Evolution Of Database Technology 1960s: Data collection, database creation, IMS and network DBMS 1970s: Relational data model, relational DBMS implementation 1980s: RDBMS, advanced data models (extended- relational, OO, deductive, etc.) Application-oriented DBMS (spatial, scientific, engineering, etc.)
Evolution Of Database Technology 1990s: Data mining, data warehousing, multimedia databases, and Web databases 2000s Stream data management and mining Data mining with a variety of applications Web technology and global information systems
Potential Applications Data analysis and decision support Market analysis and management Risk analysis and management Fraud detection and detection of unusual patterns Other applications Text mining (email, documents) and Web mining Stream data mining DNA and bio-data analysis
Fraud Detection & Mining Unusual Patterns Applications: Health care, retail, credit card service, telecommunications Auto insurance: ring of collisions Money laundering: suspicious monetary transactions Medical insurance Professional patients, ring of doctors, and ring of references Unnecessary or correlated screening tests Telecommunications: phone-call fraud Phone call model: destination of the call, duration, time of day or week. Analyze patterns that deviate from an expected norm Retail industry Analysts estimate that 38% of retail shrink is due to dishonest employees Anti-terrorism Approaches: Clustering, model construction, outlier analysis, etc.
Other Applications Sports IBM Advanced Scout analyzed NBA game statistics (shots blocked, assists, and fouls) to gain competitive advantage for New York Knicks and Miami Heat Internet Web Surf-Aid IBM Surf-Aid applies data mining algorithms to Web access logs for market-related pages to discover customer preference and behavior to help analyzing effectiveness of Web marketing, improving Web site organization, etc.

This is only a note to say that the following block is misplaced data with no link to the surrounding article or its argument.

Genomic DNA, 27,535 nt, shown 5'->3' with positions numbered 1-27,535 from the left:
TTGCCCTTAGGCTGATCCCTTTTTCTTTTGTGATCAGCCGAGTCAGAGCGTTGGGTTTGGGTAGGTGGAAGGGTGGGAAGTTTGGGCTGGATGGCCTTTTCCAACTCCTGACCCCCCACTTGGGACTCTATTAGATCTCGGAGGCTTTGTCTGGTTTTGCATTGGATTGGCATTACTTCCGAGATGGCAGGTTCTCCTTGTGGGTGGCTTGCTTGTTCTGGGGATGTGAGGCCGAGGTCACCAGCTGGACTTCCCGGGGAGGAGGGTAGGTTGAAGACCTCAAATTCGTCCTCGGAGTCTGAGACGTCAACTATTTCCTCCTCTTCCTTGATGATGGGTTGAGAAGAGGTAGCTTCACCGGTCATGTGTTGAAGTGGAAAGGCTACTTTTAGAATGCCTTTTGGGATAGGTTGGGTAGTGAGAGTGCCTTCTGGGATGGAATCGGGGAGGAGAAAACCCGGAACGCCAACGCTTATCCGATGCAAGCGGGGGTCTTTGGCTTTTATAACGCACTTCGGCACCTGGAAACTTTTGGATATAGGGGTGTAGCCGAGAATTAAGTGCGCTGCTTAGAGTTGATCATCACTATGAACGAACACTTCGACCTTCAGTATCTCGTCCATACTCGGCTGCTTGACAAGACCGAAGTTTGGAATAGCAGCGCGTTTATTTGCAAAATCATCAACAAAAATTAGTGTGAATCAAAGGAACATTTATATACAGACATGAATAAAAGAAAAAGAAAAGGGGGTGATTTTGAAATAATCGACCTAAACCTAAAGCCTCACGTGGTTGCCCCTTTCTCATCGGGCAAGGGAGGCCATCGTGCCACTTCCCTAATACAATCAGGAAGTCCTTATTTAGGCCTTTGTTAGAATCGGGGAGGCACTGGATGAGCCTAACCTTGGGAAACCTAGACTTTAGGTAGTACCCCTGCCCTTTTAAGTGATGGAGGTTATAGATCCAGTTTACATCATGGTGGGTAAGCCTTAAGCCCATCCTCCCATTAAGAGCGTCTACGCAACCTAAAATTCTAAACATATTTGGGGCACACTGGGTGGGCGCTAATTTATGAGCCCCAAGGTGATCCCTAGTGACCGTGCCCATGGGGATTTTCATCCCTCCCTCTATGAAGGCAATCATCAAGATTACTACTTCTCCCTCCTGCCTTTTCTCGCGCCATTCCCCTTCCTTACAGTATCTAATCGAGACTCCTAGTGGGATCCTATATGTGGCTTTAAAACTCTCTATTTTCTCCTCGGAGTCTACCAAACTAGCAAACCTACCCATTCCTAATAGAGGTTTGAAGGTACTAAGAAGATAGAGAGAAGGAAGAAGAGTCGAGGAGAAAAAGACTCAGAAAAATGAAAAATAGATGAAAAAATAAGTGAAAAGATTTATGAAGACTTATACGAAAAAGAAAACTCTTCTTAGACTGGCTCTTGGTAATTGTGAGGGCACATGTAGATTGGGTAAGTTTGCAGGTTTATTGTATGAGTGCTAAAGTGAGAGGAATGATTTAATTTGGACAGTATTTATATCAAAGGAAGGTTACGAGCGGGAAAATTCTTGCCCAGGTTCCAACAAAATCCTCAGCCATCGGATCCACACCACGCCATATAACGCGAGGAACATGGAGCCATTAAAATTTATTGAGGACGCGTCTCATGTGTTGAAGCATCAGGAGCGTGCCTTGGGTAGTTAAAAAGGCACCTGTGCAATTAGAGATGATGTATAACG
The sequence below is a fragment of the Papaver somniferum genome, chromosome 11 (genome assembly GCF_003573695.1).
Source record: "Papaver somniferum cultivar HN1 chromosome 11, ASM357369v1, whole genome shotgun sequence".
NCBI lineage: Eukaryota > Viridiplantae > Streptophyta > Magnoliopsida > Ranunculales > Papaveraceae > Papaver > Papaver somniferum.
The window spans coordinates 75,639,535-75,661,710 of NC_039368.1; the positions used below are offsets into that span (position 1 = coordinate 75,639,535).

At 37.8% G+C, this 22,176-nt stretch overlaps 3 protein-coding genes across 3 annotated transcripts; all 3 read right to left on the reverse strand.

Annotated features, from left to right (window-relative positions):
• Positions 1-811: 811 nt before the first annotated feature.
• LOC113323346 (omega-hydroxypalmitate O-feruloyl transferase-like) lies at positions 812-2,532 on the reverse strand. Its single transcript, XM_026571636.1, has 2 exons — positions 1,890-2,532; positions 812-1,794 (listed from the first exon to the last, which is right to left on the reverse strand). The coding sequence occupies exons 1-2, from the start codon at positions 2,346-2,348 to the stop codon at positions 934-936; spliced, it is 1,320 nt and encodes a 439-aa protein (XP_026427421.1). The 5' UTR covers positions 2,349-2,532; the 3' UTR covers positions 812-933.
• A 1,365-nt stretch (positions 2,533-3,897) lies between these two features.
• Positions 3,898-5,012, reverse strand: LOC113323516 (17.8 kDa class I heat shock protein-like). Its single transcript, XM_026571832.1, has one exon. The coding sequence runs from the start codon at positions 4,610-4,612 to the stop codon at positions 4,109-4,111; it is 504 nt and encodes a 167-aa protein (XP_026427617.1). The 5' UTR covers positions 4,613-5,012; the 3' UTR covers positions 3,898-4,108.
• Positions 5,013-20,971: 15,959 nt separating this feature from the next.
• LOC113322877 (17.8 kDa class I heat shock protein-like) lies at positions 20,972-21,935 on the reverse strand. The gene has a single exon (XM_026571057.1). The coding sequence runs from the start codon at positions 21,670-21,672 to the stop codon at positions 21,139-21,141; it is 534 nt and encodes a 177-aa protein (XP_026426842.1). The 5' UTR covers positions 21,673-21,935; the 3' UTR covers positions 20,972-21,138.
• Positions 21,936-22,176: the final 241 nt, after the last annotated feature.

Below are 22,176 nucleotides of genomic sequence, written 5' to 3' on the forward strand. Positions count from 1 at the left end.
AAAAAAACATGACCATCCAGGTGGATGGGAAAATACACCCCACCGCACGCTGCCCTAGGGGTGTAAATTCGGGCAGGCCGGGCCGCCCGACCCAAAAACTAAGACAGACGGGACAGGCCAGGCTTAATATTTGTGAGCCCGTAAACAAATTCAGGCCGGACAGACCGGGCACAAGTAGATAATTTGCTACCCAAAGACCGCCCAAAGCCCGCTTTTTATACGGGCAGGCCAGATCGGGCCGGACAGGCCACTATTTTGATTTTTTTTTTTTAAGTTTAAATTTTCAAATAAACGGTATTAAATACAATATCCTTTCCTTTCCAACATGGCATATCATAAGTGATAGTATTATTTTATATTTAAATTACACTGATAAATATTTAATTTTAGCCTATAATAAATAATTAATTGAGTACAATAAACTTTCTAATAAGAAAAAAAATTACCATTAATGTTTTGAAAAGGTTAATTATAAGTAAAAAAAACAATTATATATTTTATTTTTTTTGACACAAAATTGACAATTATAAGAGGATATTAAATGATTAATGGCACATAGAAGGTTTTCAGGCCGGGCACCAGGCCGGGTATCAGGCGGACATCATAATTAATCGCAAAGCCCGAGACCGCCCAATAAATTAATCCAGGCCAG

What is Data Warehouse? Defined in many different ways, but not rigorously A decision support database that is maintained separately from the organization’s operational database Support information processing by providing a solid platform of consolidated, historical data for analysis “A data warehouse is a subject-oriented, integrated, time-variant, and non-volatile collection of data in support of management’s decision-making process” —Bill Inmon
The source of Invention of DW and Data Mining Data explosion problem Automated data collection tools and mature database technology lead to huge amounts of data accumulated We are drowning in data, but starving for knowledge! Solution: Data warehousing and data mining Data warehousing and on-line analytical processing Mining interesting knowledge (rules, regularities, patterns, constraints) from data in large databases
Drowning In Data, Starving For Knowledge DATA KNOWLEDGE
Importance of Data Mining By performing data mining, interesting knowledge, regularities, or high-level information can be extracted from databases and viewed or browsed from different angles. The discovered knowledge can be applied to decision making process.